In Q1 2014, out of home advertising expenditure dipped 2.2% compared with the same period a year ago, according to the latest data released in the Advertising Association/Warc Expenditure Report. But this is expected to be just a temporary blip, and we forecast consistent growth throughout the rest of the year and into 2015.
We predict annual growth in the out of home sector of 2.7% in 2014, reaching a total of £1,017m. This is the first time the sector will have surpassed the £1bn mark. The pace of annual growth is expected to accelerate to 5.9% in 2015, or £1,077m.
After recording a dip in advertising spend in 2013, radio has started the year positively, according to the latest data from the Advertising Association/Warc Expenditure Report.
Traditional radio adspend (excluding branded content) totalled £426m in 2013, marking a 2.9% fall year-on-year and some £120m less than its peak nine years ago. In real terms (after accounting for inflation) the 2013 total was £337m, and representative of a 5.3% annual decline at 2005 prices.
But this looks set to change in 2014. Data show that radio adspend has started this year strongly, rising by 5.7% in Q1 compared with last year to £113m. This rate of growth is greater than the all-media total of 5% for Q1, suggesting things are looking up for the sector.
Clients often come to us saying their innovation is not having the impact they want: they need more ideas, or fewer bigger ideas, or they need to get them out in to the marketplace much more quickly. When we dig in to their Innovation Value Chain1 we frequently diagnose that the obstacle is not where they first thought.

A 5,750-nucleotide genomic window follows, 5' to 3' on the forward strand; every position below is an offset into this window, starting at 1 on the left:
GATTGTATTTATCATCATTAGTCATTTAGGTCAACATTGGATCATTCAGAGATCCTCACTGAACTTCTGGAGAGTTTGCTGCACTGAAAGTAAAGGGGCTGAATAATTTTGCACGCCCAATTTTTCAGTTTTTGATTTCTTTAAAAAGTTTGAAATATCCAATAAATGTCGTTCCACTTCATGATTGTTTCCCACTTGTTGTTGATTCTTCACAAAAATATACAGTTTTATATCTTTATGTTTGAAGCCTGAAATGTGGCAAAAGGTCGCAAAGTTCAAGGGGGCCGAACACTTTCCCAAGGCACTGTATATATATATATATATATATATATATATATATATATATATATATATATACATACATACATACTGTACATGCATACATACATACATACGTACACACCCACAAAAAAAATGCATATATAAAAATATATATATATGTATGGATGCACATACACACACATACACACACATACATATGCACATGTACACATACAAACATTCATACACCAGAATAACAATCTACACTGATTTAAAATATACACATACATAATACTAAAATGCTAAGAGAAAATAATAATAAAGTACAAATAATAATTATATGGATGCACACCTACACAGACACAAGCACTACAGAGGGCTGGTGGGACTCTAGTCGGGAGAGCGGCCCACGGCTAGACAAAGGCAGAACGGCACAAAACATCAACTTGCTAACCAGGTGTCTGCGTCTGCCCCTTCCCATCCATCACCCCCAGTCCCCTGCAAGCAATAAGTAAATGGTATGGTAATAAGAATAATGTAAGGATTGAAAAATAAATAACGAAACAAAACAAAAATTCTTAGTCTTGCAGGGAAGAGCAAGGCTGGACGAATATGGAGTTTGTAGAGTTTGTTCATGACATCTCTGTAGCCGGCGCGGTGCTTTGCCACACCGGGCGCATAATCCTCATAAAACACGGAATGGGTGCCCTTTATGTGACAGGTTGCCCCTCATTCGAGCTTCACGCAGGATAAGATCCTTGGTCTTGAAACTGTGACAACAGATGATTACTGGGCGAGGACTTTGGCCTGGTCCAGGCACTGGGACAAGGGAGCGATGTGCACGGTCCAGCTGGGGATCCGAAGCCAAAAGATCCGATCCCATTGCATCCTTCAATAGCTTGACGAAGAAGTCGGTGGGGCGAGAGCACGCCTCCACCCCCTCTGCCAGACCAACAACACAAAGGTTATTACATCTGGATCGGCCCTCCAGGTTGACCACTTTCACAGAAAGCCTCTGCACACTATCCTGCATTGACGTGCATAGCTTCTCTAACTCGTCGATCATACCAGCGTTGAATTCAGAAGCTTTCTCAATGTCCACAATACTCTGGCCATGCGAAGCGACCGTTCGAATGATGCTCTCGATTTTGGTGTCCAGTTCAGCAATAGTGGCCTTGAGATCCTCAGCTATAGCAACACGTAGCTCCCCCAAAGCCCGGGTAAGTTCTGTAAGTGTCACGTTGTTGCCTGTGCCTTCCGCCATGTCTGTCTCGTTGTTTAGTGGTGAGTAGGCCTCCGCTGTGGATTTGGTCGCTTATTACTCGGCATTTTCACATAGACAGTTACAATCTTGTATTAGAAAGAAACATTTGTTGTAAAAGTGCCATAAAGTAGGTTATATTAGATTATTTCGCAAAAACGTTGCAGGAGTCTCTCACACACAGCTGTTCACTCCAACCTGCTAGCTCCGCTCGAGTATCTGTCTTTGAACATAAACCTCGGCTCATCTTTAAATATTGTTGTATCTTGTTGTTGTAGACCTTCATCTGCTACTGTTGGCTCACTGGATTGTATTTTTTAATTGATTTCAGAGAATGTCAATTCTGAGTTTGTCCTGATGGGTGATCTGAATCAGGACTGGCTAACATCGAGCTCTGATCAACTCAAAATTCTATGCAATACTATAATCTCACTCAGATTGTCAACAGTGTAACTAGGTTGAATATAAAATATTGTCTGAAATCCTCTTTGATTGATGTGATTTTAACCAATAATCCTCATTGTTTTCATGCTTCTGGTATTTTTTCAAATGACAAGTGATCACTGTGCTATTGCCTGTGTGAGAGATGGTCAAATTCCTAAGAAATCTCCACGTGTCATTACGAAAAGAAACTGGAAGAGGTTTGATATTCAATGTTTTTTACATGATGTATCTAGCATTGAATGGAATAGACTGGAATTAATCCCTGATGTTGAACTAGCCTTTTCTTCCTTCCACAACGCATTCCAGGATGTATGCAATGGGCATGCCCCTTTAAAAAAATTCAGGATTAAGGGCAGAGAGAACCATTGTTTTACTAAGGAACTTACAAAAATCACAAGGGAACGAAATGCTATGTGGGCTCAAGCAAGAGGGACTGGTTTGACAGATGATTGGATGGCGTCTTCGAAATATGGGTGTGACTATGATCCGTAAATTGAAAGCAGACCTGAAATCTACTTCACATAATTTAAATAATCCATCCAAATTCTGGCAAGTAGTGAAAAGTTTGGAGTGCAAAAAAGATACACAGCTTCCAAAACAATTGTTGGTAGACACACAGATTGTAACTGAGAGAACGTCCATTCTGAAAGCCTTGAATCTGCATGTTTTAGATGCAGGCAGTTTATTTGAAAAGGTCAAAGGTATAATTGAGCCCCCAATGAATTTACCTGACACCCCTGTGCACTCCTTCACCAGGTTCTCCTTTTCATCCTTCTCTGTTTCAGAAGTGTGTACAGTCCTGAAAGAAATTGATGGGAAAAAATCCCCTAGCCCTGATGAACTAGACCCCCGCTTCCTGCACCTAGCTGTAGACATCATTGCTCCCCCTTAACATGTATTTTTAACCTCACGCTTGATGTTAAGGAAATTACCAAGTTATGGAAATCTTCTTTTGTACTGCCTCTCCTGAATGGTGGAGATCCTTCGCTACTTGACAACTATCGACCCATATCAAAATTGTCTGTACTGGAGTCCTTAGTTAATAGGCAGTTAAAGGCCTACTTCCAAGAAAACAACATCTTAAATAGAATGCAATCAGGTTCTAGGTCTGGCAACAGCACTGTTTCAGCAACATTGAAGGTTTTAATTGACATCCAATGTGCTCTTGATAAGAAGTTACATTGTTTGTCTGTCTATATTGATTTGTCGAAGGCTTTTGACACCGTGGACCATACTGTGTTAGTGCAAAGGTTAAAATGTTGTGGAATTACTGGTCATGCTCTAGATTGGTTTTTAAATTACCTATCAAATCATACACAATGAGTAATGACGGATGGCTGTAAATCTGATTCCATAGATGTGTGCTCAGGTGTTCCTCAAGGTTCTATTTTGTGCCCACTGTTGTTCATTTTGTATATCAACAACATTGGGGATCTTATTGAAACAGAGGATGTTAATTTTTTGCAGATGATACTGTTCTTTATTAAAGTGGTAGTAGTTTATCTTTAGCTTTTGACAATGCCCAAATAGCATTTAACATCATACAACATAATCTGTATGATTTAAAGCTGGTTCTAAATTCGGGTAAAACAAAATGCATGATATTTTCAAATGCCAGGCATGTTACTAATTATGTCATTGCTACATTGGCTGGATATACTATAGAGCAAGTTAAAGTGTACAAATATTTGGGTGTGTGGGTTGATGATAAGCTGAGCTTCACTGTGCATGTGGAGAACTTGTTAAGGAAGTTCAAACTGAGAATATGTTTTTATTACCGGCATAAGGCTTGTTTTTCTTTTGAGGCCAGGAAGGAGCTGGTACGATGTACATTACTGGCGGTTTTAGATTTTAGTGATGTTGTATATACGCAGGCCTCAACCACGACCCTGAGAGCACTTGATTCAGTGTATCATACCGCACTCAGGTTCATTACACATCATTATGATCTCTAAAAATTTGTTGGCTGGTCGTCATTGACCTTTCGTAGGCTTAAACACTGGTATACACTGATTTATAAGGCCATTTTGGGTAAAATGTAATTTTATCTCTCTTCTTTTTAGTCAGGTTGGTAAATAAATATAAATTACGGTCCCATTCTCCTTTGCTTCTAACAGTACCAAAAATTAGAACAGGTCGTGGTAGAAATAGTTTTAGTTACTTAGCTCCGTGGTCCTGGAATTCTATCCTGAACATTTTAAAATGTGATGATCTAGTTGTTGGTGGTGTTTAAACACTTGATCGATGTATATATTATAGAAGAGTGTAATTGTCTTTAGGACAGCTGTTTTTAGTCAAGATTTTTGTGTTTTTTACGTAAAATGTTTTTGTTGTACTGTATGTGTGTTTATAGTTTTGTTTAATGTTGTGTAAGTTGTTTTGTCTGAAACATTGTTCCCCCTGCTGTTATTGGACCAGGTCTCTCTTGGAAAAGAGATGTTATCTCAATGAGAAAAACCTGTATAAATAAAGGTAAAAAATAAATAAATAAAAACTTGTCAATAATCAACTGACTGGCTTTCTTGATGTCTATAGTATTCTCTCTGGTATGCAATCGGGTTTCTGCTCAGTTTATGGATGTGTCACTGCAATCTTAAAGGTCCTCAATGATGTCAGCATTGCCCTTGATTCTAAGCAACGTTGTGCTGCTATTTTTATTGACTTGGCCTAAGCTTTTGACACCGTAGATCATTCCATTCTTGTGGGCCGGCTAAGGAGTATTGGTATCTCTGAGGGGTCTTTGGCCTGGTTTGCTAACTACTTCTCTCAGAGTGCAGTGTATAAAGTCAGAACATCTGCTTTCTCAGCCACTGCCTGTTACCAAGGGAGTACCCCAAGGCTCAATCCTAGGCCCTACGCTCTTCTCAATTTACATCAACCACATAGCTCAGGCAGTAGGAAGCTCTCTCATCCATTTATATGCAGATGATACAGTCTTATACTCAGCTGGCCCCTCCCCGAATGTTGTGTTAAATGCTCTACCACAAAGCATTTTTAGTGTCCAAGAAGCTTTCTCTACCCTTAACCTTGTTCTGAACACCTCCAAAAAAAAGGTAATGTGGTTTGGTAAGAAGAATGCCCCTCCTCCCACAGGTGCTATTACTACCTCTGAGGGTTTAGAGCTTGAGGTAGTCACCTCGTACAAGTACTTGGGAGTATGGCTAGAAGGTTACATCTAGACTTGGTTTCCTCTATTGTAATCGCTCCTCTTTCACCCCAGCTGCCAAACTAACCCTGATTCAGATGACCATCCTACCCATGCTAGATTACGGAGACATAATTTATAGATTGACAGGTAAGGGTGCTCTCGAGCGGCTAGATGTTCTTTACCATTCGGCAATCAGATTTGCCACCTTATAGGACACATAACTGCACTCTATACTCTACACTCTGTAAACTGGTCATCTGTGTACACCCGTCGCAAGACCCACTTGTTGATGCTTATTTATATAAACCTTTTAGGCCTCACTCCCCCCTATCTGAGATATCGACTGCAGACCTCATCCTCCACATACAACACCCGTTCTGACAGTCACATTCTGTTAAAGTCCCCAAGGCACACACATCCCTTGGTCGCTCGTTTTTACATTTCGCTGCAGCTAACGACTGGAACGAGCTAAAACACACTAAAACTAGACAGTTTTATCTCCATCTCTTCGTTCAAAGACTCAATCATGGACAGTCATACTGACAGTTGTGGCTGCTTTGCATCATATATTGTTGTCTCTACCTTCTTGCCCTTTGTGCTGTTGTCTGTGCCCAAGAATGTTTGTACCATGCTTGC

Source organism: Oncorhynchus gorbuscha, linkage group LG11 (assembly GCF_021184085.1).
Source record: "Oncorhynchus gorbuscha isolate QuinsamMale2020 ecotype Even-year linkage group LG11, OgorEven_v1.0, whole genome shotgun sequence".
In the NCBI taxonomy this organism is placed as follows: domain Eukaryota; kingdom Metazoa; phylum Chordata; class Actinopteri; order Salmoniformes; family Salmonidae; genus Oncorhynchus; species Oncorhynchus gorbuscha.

Total UK advertising expenditure rose 5.0% year-on-year in Q1 2014, according to the latest data from the Advertising Association/Warc Expenditure Report released last week. We're predicting growth of 6.0% for the year as a whole and a further increase of 6.7% in 2015.
These are the headline figures – but what do they mean for the industry? There is often confusion when it comes to interpreting UK adspend data, because the AA/Warc is just one of the many organisations that release data in this field, and often the figures and forecasts seem very different to those from other sources. One of the main queries I receive at Warc tends to be "Why are your data so different to the numbers I've just seen from insert source organisation here?"
Last week Warc published the June results of its Global Marketing Index, one of the main ways we track current marketing activity in order to benchmark the health of the industry.
For those of you not familiar with this report, let me provide a bit of background. Back in October 2011, in partnership with World Economics, Warc launched the Global Marketing Index (GMI). Our aim was to provide a unique monthly indicator of the state of the global marketing industry by tracking current conditions among marketers all around the world. The data would also provide useful information for the financial markets relating to the state of global economic activity. Advertising expenditure has traditionally had a clear relationship with GDP, as you can see in the chart below.
This week we released our latest International Ad Forecast, taking the pulse of 12 key advertising markets to learn what the future will look like for adspend. In this edition, we have revised our forecast upwards by 1.2pp from October, expecting 2014 advertising expenditure to grow by 5.6% year-on-year in Purchasing Power Parity (PPP) terms – that’s the highest rate of growth since 2010.